- Starting near another tree, this pitch makes multiple little stair steps up and right. The moves and route are well bolted but the complete scope of the pitch isn’t completely obvious from the bottom. About 80 feet up there’s a two-bolt anchor used on the descent. (5.6+, 160 feet).
- Climb about 50 feet through non-continuous cracks and corners, then 60 feet straight up past many bolts to a distinct notch or saddle. Anchors have been established on both sides of the saddle (5.7 or 5.8, 110 feet).
- Follow bolts straight up from the notch (5.6, 95 feet). Walk from the top of this pitch to the start of the next one.
- Climb up and slightly right past about 10 bolts (5.7). About 80 feet up, you can belay or you can combine this with Pitch 7 into one long pitch. If you combine the pitches, skip a few clips and use longer runners to reduce rope drag.
- After a boulder-move start (5.8), climb past 5 or 6 bolts to the next anchor (5.7, 75 feet). From the top of this pitch, scramble and walk upward for a few hundred feet.
- Starting from a particularly large fir tree, climb past 13 or 14 bolts to the next anchor (5.7+, 130 feet).
- Climb past one bolt then traverse right past 4 or 5 bolts before stepping up to the next anchor (5.6). This can be done as a short 65-foot pitch or combined with the Pitch 10. If you combine it, skip a few of the bolts on the traverse and use long runners to reduce rope drag.
- You could scramble easily up to the base of the last pitch by climbing straight up from the anchor, or you can move left and climb bolted, low-angle rock for about 60 feet (5.5).
- Climb past the anchor following bolts into an airy slot. Move up and left from the slot, round a little rib, and them move up and right to the anchor (5.8, 70 feet).
The technical climbing ends here. The views are distinctly pretty even if the location is distinctly non-distinct. You can scramble upward toward Goat Creek Road (FS Road 5225) in search of a better place to lounge. This is, however, where the rappels start.
The Descent. It is possible to shuttle a car or bikes up Goat Creek Road (Forest Road 5225) and then walk up to the road from the top of the climb. This is a bit cumbersome (it’s about 10 miles back to the pullout where most people park), so most climbers rappel the route. In a few places, the rappel takes a steeper, more direct line down than the ascent route. After the first rappel, for example, scramble downhill a little from the top of the 10th pitch and then make two rappels that descend steeper ground and are located on climber’s left of the ascent route. As of June 2009, all of the rappel anchors have metal chains or additional metal links that properly equalized the rope between two bolts. Allow a few hours for the descent.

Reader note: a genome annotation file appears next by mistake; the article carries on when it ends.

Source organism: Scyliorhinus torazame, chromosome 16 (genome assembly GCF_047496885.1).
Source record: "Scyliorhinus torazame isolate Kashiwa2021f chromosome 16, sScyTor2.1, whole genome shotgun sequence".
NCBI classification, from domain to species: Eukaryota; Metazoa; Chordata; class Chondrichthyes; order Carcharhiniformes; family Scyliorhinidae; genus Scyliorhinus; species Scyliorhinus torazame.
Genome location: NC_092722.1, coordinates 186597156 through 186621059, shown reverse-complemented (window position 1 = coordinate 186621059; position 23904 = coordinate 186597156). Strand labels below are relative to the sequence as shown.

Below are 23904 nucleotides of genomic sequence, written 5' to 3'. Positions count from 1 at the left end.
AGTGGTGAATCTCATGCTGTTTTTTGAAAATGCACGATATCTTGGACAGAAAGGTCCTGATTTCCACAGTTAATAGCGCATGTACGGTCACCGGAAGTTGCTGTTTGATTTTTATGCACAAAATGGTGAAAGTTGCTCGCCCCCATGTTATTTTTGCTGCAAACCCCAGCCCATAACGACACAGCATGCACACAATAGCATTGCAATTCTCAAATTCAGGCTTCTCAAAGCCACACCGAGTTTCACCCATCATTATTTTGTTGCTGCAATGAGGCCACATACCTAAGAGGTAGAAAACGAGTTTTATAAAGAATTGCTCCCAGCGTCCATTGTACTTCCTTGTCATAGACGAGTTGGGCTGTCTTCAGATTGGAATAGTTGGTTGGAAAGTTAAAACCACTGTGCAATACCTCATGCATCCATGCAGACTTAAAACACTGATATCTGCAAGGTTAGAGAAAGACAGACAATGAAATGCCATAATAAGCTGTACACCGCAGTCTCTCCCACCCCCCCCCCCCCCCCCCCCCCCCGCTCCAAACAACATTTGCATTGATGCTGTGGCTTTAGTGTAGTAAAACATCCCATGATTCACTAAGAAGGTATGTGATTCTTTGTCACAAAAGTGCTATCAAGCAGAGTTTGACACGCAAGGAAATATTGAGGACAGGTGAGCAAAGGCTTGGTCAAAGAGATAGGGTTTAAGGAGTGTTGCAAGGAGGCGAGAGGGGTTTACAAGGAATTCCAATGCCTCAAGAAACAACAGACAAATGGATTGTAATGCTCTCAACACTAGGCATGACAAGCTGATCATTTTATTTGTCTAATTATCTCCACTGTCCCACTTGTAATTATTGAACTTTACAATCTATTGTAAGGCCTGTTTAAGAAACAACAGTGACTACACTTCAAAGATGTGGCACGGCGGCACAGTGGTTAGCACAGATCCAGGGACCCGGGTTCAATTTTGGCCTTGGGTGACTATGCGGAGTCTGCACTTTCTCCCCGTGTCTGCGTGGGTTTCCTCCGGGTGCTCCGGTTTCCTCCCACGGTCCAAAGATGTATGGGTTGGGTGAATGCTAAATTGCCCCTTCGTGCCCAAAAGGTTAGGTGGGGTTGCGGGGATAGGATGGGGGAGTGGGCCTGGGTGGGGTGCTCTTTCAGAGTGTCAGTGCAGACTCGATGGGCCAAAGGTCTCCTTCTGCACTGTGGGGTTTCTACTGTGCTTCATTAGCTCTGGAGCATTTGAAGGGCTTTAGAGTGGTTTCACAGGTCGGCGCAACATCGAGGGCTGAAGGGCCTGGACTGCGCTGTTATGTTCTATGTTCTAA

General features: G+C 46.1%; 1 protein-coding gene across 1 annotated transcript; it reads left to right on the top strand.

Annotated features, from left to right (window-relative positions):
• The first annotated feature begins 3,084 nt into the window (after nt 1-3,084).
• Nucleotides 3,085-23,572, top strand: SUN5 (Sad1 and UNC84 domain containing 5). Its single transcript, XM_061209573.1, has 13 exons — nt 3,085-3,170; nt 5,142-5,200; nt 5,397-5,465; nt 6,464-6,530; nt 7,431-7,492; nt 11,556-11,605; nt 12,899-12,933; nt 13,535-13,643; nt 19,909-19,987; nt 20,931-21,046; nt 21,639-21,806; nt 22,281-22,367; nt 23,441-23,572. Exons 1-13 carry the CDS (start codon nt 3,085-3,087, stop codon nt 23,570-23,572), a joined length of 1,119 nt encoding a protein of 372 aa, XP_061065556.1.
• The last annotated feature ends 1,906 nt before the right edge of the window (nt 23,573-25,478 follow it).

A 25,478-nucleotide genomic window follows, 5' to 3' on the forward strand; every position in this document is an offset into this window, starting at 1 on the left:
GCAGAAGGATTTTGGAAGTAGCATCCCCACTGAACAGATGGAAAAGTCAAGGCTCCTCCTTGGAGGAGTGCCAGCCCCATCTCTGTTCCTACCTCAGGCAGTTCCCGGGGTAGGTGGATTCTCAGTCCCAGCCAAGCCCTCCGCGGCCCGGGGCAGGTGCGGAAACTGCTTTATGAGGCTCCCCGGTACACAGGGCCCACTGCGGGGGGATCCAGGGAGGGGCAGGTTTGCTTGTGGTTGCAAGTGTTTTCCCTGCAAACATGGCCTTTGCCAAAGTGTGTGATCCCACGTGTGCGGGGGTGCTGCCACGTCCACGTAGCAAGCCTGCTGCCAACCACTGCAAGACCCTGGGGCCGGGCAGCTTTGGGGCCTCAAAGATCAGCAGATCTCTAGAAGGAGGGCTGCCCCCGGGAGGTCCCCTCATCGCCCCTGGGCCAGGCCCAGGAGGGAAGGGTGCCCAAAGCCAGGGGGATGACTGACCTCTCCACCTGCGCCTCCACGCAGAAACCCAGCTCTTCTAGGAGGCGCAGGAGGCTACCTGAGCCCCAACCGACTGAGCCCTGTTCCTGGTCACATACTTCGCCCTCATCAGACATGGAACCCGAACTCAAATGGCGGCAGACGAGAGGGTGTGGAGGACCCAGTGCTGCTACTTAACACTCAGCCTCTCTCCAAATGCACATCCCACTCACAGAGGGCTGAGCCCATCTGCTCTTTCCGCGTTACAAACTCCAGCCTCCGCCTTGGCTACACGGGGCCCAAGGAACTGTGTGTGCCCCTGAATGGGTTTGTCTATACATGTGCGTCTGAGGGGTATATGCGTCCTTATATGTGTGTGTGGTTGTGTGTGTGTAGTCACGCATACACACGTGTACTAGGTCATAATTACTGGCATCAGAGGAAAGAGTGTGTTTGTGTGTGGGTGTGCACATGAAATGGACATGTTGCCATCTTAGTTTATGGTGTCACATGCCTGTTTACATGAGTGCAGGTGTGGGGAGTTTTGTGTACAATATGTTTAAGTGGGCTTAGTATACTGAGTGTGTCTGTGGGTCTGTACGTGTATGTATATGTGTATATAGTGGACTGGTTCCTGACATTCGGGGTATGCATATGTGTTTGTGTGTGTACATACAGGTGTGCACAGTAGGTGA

Rock. The rock on this route is solid and well cleaned. It’s very similar in form and texture to the rock found around Little Mt. Si and Exit 38.
Gear. Bring 12 to 14 quickdraws in a variety of lengths, 3 or 4 single-length runners with carabiners, and one or and two double-length runners with carabiners.
Rope. The route was established to be climbed and descended with one 60-meter rope.
Clothing. The route has a western exposure that stays shaded until early afternoon. Once you’re up high, winds also hit the wall, so temperatures may be cooler than expected. Even when it’s warm in the valley, it’s wise to carry a windshell.
Location: Prime Rib can be found here.
Permits. None needed.
Dates and Updates: This post was prepared by Andy Dappen and originally posted 6/2009.
Info. More information about this and other routes around Mazama can be found in Mazama Rock by Bryan Burdo ($22).
Leave It Better Than You Found It: This should be every outdoor user’s goal. Pick up trash left by others, pull some noxious weeds along your route, throw branches over unwanted spur trails, don’t ride or walk wet trails when you’re leaving ruts/footprints deeper than ¼ inch…
Disclaimer. Treat this information as recommendations, not gospel. Conditions change and those contributing these reports are volunteers–they may make mistakes or not know all the issues affecting a route. You are responsible for yourself, your actions, and your safety. If you won’t accept that responsibility, you are prohibited from using our information.
This post was originally published 4/30/2013.